What happens to a reverse mortgage?

The right of eminent domain is used by a government entity when a house or other property is seized to make way for a public project such as a new road, bridge or school.

The taking clause of the Fifth Amendment to the United States Constitution requires that the owner be justly compensated for the loss. The courts have taken this to mean that the owner should receive the fair market value of the property.

In a typical mortgage, the amount may be enough to pay for a new home because the homeowner’s equity increases as they make their mortgage payments. However, the situation might be somewhat different if the owner has taken out a reverse mortgage.

Key points to remember

  • Eminent domain cases on reverse mortgage properties are rare, but they can occur and cause complications for borrowers.
  • Unlike traditional term mortgages, a homeowner’s equity declines in reverse mortgages, potentially leaving little more than is needed to pay off the loan and not enough for a new home, even if fair market value is received. for condemned property.
  • How much of the home’s value is borrowed and whether values ​​appreciate in a particular home market are two critical factors.

How Eminent Domain Works

Eminent domain is the power of a government, whether federal, state or municipal, to take private property for public use, after payment of just compensation. This practice occurs in many different countries under different names. This may not seem fair to the owners of the property, and eminent domain cases, particularly where owners feel they have not been fairly compensated, are quite common.

Eminent Domain and the Reverse Mortgage

The offset payment, when combined with home equity, can be enough to pay for a new home or at least provide a down payment on a new mortgage. But if the homeowner has a reverse mortgage, they may not have enough equity left in the home to pay off the loan and buy a new home using the make-up payment.

Their odds may be more favorable if the owner has significant equity in the property. The home may have increased in value since obtaining the reverse mortgage, or the homeowner may have retained significant equity in the home by only borrowing a limited amount.

The worst-case scenario occurs when the owner has taken a substantial portion of the property’s value in reverse mortgage payments and has not had enough time (or enough luck) to take advantage of a substantial increase in the value of the property. the property. In such cases, the government payment may be well below replacement cost.


Owners may face additional costs, such as appraisals and relocation, which are not necessarily covered in all eminent domain cases.

home value

The problem arises when the amount borrowed leaves the owner with little equity in the property and therefore little real money from settling with the sentencing authority.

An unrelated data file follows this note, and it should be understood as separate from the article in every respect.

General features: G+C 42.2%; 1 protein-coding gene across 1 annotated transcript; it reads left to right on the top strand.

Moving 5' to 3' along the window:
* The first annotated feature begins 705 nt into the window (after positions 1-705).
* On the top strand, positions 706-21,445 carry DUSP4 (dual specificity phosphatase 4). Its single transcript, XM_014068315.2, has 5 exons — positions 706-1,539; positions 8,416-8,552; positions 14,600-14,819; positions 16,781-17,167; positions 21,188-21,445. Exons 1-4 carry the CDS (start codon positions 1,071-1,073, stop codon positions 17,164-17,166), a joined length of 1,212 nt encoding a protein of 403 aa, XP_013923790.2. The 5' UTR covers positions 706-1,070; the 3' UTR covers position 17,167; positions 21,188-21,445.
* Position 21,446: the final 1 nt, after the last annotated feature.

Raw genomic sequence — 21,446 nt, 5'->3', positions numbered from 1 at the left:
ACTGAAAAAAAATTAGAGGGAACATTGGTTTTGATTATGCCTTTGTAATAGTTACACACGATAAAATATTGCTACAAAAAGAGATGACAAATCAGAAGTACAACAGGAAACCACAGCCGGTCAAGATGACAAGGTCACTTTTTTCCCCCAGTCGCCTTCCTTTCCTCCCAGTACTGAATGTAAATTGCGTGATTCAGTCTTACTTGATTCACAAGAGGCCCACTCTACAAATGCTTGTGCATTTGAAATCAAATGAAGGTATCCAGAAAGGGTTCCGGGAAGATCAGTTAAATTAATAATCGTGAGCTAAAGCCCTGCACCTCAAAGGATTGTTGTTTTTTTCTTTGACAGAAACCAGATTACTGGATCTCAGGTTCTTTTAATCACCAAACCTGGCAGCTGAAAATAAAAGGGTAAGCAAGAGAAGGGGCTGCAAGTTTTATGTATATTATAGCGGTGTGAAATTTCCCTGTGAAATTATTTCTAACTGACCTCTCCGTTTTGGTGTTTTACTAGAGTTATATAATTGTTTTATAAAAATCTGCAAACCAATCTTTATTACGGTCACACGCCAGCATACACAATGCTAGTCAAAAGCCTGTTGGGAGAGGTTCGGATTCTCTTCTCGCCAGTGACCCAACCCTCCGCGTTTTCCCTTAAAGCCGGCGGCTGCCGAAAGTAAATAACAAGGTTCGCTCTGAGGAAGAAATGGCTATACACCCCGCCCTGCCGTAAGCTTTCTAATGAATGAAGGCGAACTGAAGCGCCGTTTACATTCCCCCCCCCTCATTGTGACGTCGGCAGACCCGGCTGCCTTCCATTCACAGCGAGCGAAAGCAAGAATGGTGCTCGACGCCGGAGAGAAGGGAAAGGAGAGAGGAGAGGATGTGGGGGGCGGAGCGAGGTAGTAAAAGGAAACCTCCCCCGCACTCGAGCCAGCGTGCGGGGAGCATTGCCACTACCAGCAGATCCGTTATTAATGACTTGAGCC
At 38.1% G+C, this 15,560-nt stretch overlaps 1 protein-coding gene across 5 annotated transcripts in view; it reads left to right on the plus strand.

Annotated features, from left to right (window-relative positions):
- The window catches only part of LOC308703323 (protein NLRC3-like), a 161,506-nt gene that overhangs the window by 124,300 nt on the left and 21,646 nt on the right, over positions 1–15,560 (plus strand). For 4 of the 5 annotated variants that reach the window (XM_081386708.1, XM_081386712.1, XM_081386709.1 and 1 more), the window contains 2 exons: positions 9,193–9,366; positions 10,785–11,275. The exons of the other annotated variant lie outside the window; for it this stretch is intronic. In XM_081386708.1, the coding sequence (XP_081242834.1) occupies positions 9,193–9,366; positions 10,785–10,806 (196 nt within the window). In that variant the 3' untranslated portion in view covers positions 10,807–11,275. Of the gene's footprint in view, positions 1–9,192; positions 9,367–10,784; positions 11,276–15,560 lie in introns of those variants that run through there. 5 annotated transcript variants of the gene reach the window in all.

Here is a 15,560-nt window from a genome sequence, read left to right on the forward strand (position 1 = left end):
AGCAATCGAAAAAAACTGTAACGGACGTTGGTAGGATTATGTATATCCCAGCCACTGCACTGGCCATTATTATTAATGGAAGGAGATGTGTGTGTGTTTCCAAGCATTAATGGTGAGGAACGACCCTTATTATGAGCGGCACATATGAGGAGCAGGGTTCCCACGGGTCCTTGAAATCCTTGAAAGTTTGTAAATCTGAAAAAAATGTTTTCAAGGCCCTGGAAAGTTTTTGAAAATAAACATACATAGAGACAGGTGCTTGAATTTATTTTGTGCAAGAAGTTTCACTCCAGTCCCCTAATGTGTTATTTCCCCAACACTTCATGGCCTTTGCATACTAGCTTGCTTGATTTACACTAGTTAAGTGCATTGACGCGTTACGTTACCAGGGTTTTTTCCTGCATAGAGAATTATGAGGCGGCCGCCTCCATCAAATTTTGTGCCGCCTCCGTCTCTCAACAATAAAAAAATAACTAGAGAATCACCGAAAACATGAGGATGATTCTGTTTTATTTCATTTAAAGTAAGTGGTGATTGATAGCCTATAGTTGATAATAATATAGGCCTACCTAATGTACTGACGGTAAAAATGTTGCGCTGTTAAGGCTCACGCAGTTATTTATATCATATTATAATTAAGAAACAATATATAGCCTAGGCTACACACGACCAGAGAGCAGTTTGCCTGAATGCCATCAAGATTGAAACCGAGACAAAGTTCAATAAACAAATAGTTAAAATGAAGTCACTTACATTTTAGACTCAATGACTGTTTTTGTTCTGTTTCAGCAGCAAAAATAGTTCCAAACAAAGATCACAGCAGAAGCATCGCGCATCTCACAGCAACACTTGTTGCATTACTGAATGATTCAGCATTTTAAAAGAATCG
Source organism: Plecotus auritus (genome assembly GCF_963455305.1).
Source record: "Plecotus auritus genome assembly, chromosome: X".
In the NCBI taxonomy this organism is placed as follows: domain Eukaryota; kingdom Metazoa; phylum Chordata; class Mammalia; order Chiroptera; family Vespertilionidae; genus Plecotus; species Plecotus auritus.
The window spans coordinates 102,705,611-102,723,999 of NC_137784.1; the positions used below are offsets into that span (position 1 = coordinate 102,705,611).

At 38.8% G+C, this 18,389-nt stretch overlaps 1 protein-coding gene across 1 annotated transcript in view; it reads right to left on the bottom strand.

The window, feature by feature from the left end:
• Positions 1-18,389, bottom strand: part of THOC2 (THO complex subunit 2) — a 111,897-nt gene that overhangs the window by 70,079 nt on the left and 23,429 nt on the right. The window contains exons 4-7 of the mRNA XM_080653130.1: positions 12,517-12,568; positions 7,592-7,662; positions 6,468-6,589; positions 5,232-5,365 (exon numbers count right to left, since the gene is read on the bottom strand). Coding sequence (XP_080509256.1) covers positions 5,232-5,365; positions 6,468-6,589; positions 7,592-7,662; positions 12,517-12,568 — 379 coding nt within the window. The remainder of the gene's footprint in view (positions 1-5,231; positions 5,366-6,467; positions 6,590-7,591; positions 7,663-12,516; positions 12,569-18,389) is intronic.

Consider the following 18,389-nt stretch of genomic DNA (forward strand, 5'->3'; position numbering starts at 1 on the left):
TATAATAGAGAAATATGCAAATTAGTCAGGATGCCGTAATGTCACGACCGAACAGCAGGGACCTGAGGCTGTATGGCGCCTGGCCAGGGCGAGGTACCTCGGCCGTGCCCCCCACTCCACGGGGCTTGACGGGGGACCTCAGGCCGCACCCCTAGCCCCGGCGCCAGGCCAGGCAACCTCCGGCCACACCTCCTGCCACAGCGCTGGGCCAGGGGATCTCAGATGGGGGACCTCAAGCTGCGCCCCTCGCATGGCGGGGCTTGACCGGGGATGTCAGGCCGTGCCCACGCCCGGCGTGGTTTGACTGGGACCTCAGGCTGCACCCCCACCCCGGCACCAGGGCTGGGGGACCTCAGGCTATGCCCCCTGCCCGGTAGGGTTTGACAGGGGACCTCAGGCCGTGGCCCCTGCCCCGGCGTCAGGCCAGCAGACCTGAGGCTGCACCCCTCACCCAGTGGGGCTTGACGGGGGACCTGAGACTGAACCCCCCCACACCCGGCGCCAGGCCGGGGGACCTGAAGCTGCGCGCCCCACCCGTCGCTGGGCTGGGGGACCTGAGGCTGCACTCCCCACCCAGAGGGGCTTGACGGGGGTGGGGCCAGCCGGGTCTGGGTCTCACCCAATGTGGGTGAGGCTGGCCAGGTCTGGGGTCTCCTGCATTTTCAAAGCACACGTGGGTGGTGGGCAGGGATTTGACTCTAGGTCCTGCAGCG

In a 2012 case, an Oregon homeowner was offered just enough money to pay off her reverse mortgage when the state Department of Transportation needed her home for a road project. The state agency eventually agreed to let the woman, then in her mid-80s, live in a house the agency owned rent-free for as long as she needed.

In an age of rapid home appreciation, such situations are less likely. The value of a home is likely to exceed the amount borrowed years ago, notes David Hensonmanaging partner of Henson and Fuerst of Raleigh, North Carolina, an expert in eminent domain and related property law.

However, downward swings are occurring in housing markets. Although the law varies from state to state, sentencing authorities and courts are not likely to consider homeowner debt.

Property Value Vs. Debt

“The relevant factor is really what the value of the property was before they took it, what was the value of the property and what damage resulted from it,” Henson said. “Debt is irrelevant to how damages are negotiated or judged if they go before a jury.”

Many landlords in such a situation face additional costs, such as appraisal fees and moving costs, which are not necessarily covered in eminent domain cases.

As with traditional term mortgages, the language of the relevant loan agreement is crucial. It should specify what happens in the event of a condemnation of the property. It should also state that the proceeds should go to the owner, although the lender will need to approve the final arrangement.

How does Eminent Domain work?

Eminent domain is the right of a local, state, or federal government to acquire property deemed necessary for the public good. The Fifth Amendment to the United States Constitution requires that the owners of such property be fairly compensated. This usually means owners will be paid fair market value.

How does an eminent domain proceeding affect a reverse mortgage?

The impact is largely the same as on a traditional or term mortgage. In other words, the government pays the homeowner, who will then have to pay any outstanding balance on the home loan.

In the best-case scenario, an owner who holds significant equity in the property can replace it, using the government payment.

In a reverse mortgage, the homeowner’s equity has been reduced by the amount borrowed plus interest and other repayment charges. In such cases, the equity and government payment combined may not be sufficient to purchase a replacement home.

How can I protect my property from Eminent Domain?

There’s not much anyone can do to protect your property from eminent domain. It is not possible to anticipate the future needs of the public or the government. It may seem unfair, but homeowners don’t have many options to protect their property from government seizure.

The essential

An eminent domain conviction can seriously complicate the financial and housing situation of homeowners using a reverse mortgage, particularly if a large portion of the equity in the home has been removed.